The wheat crop is jointing in southwestern Nebraska, the Nebraska Wheat Growers reported on May 9.
No major pest or disease concerns have been reported. Parts of the region received precipitation the previous week, but more moisture will be needed in the future.
Soil moisture levels range from short to adequate, farmers reported.
Producers in the south central part of the state also expressed concerns about the lack of precipitation. Much of the region has not had rain for more than two weeks.
While the lack of moisture has kept weeds and disease pressure down, a few reports were received of fields turning blue from stress.
Wheat growth in the region ranges from the tillering stage to jointing, said Caroline Brauer, the executive director of the Nebraska Wheat Growers Association.
Parts of southeastern Nebraska received rain in the last week, and wheat conditions remained average, producers said.
No pest or disease pressures were reported for the region. Growth remains slightly behind normal.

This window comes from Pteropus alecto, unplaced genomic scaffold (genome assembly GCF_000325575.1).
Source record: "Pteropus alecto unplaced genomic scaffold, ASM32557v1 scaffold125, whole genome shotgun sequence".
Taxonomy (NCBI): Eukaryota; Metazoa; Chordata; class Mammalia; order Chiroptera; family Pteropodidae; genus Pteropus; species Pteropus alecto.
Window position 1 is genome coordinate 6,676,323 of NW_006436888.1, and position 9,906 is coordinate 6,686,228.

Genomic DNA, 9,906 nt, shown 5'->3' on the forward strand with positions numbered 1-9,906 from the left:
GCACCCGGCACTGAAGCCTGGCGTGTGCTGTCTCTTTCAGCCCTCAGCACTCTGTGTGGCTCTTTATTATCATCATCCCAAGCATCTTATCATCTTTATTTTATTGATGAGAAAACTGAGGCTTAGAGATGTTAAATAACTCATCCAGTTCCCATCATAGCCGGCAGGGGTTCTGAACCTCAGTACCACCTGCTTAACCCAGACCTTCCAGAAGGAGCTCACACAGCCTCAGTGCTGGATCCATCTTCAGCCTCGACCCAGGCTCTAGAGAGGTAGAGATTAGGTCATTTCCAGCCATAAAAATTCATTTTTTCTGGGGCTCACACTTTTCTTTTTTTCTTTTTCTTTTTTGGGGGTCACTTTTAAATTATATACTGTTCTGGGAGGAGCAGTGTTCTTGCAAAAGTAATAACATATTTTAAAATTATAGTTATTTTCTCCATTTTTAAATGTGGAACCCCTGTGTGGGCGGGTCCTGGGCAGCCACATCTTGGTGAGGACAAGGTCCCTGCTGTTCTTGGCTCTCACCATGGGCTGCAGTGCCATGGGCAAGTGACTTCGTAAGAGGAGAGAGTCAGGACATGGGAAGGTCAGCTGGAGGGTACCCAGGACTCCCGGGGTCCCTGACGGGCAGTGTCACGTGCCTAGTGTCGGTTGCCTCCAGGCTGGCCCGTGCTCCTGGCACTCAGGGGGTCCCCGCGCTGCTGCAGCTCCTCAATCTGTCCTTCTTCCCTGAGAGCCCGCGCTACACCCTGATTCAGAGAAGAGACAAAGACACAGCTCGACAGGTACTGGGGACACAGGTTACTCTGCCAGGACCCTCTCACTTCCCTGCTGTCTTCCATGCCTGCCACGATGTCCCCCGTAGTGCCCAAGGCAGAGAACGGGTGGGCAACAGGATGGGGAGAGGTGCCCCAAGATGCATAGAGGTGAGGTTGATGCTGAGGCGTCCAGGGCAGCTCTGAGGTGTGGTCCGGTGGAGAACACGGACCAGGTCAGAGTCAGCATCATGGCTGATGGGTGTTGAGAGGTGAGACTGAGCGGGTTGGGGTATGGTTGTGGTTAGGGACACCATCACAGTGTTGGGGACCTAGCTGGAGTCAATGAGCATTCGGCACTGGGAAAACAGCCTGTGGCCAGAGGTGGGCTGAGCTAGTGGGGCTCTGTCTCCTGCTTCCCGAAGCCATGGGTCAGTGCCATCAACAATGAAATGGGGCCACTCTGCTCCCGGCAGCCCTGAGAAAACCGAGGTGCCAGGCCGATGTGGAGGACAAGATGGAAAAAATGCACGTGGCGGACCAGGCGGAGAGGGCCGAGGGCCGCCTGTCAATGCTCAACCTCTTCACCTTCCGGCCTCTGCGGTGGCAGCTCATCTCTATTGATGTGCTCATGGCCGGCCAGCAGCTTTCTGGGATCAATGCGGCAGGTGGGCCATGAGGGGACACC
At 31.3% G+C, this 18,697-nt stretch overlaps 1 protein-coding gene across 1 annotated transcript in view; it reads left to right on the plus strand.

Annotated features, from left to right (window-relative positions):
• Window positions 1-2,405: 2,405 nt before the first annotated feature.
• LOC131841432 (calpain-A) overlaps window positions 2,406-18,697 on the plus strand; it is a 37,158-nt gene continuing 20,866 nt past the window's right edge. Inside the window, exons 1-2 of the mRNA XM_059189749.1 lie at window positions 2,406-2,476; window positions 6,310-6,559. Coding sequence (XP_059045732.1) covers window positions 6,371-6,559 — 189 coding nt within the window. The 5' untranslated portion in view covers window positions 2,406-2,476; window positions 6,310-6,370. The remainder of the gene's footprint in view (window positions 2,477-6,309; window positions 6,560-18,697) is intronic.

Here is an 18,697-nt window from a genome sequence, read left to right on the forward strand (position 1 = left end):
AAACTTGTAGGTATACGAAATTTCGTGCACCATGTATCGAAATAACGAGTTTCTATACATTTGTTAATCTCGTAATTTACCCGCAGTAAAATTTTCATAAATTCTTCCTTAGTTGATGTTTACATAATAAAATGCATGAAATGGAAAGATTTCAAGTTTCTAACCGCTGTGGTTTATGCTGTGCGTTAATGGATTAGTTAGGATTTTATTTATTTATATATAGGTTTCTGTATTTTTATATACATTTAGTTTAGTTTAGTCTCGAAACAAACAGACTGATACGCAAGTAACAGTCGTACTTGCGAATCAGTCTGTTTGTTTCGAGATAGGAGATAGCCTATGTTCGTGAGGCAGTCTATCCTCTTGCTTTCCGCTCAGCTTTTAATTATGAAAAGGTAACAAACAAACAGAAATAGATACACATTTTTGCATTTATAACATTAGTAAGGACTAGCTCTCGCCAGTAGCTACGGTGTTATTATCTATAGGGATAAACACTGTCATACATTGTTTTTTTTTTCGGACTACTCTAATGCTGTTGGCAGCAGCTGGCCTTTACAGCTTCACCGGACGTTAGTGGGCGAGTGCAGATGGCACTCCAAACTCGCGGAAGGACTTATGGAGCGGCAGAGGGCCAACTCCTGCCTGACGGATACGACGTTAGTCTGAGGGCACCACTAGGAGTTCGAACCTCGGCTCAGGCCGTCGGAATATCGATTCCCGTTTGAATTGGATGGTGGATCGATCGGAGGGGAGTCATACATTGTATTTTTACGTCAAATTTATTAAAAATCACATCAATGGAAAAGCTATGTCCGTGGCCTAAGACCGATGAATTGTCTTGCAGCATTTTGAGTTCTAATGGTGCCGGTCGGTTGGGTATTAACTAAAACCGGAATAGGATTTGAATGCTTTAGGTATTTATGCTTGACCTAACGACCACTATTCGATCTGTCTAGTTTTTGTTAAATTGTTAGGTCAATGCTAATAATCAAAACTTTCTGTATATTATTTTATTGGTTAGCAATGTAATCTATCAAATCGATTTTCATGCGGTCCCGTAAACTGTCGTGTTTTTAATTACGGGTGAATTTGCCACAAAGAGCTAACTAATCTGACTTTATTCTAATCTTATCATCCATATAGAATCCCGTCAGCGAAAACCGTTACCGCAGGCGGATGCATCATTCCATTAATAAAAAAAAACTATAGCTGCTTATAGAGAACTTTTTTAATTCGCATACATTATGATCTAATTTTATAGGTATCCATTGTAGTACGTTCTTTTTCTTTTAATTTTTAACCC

According to the USDA Crop Progress Report for the week ending May 6, topsoil moisture supplies rated 2% very short, 23 % short, 73% adequate and 1% surplus. Subsoil moisture supplies are slightly less.
Winter wheat conditions rated 1 % very poor, 6% poor, 32% fair, 51% good and 10% excellent.
In the northern Panhandle, producers reported wheat fields appeared average in condition and potential.
No significant moisture was received by most of the region in the last week. Some tan spot has been spotted in the region, but producers are treating and indicated the disease doesn’t appear to be widespread.
Growth remains slightly behind normal in some areas.
Producers reported adequate moisture levels across most of the southern Panhandle. The region received anywhere from trace amounts to 1.5 inches of rainfall in the last week. Wheat in the region is jointing.
Producers indicated no significant disease or pest issues have been found at this time, but the wheat, particularly later planted fields, remains behind average in growth stages.